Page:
Slavic Pride: UK Foreign Office Revises Guidance for Gay Travellers in Moscow
The Foreign and Commonwealth Office has released new guidance for gay travellers in Russia, advising that visitors to Moscow should be aware of possible violence at a planned gay pride march this weekend.
Gay rights activists have said they will hold Slavic Pride on Saturday to coincide with the Eurovision Song Contest final, which the Russian capital is hosting.
City officials have warned they will break up any attempts to hold the march. In May 2006, more than 120 people were arrested after campaigners attempted to hold the capital’s first gay rights rally.
Gay rights campaigner Peter Tatchell was among those who were beaten by rightwing extremists during an attempt to hold a march in 2007.
He said yesterday he would still attend the march to show solidarity with Russian campaigners, despite being beaten almost unconscious and then arrested.
The Foreign and Commonwealth Office guidance states that while homosexuality is legal in Russia, gay couples should be aware that there is still a degree of intolerance towards homosexuality from some sections of the population and should be careful about open displays of affection.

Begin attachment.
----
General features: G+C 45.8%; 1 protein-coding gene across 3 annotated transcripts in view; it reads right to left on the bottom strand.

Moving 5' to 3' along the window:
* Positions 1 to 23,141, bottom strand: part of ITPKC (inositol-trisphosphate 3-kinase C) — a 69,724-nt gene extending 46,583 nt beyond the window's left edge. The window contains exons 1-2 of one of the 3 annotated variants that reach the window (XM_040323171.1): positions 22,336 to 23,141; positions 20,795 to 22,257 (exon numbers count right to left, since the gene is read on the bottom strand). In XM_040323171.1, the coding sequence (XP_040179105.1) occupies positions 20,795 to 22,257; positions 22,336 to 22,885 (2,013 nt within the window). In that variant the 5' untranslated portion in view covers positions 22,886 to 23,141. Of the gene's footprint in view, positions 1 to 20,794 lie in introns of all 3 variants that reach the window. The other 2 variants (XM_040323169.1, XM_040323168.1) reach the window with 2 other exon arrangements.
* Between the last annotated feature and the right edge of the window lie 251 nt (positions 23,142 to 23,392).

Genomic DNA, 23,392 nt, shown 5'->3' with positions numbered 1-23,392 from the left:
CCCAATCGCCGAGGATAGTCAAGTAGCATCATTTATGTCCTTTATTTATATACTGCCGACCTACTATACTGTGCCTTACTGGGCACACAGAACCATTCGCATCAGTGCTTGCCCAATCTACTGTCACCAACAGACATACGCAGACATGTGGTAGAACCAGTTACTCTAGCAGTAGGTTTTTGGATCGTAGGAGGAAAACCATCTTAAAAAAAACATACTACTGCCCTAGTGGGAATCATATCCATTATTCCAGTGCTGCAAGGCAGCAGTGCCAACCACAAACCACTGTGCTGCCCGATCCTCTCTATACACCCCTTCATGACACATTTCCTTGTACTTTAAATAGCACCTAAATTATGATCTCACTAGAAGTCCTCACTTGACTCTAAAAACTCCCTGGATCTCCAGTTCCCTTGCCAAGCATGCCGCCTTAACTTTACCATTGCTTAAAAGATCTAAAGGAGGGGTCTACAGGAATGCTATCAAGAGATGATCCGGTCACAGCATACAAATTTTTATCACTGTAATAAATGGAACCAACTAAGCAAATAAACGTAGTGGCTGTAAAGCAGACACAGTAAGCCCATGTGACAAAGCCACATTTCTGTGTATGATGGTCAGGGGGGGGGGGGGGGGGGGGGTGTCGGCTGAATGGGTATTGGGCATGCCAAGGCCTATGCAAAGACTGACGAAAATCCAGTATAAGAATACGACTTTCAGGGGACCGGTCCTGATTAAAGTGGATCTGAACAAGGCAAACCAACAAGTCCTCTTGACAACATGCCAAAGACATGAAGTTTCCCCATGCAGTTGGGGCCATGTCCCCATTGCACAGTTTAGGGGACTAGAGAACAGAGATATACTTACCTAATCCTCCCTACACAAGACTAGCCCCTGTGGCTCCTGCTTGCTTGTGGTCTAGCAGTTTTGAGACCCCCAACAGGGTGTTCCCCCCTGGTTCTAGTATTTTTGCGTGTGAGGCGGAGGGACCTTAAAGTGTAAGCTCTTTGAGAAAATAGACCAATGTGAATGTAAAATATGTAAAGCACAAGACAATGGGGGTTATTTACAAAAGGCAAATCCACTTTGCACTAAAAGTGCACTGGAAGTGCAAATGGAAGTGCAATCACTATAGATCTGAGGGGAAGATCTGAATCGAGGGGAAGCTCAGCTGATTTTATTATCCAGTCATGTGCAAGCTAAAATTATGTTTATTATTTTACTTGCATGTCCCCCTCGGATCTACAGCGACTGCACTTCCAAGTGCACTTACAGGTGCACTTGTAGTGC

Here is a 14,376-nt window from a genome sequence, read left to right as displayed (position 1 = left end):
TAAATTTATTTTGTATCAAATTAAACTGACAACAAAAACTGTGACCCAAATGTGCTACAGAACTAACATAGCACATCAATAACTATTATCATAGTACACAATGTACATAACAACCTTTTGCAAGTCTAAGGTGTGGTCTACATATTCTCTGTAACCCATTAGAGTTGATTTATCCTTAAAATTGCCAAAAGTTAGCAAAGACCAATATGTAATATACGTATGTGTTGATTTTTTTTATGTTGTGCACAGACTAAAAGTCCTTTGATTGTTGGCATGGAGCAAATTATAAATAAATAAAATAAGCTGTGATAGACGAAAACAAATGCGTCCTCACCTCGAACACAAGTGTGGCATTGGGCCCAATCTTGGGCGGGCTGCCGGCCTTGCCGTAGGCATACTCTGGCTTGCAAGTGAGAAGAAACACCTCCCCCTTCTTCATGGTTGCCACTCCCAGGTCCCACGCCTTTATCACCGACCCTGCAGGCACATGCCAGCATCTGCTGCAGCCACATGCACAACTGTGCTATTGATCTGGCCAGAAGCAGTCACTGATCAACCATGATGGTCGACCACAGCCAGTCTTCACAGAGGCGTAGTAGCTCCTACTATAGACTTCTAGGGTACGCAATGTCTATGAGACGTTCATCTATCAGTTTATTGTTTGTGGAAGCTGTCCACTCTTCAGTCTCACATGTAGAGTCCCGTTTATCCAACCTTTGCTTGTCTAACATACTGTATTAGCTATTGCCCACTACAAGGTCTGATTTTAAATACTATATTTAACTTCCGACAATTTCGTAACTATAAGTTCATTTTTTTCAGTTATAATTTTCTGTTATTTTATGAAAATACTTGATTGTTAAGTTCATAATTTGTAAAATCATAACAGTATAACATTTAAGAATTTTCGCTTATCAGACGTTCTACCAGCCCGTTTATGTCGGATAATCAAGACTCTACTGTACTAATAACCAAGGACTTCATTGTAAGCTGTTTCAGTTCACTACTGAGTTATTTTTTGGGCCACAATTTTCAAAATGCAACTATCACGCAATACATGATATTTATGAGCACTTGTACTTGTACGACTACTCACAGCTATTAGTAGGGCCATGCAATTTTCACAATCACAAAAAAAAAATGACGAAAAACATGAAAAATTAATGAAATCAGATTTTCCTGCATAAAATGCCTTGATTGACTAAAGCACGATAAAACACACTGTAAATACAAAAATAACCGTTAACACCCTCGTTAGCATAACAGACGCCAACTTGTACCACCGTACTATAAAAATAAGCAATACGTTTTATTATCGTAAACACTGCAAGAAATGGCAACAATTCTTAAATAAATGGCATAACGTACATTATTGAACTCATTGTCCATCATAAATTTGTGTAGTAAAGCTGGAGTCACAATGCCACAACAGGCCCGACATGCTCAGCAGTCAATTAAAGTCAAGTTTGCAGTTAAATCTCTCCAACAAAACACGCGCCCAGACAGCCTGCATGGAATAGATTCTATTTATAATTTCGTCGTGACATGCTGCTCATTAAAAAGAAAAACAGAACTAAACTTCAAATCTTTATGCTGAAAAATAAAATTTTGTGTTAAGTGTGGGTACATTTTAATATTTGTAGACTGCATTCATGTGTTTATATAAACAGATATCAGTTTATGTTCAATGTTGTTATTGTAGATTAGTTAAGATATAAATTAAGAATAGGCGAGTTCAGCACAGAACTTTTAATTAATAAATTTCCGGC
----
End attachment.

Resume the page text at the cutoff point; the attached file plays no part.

Russian gay rights movement leader Nikolai Alexeyev has said he expects up to 500 people to join the parade despite official threats to close down any march.
He said he asked city authorities for permission to hold the march but added that 100 activists were prepared to disobey officials and risk prosecution by marching anyway.
Moscow Mayor Yury Luzhkov has branded gay parades “Satanic” in the past.
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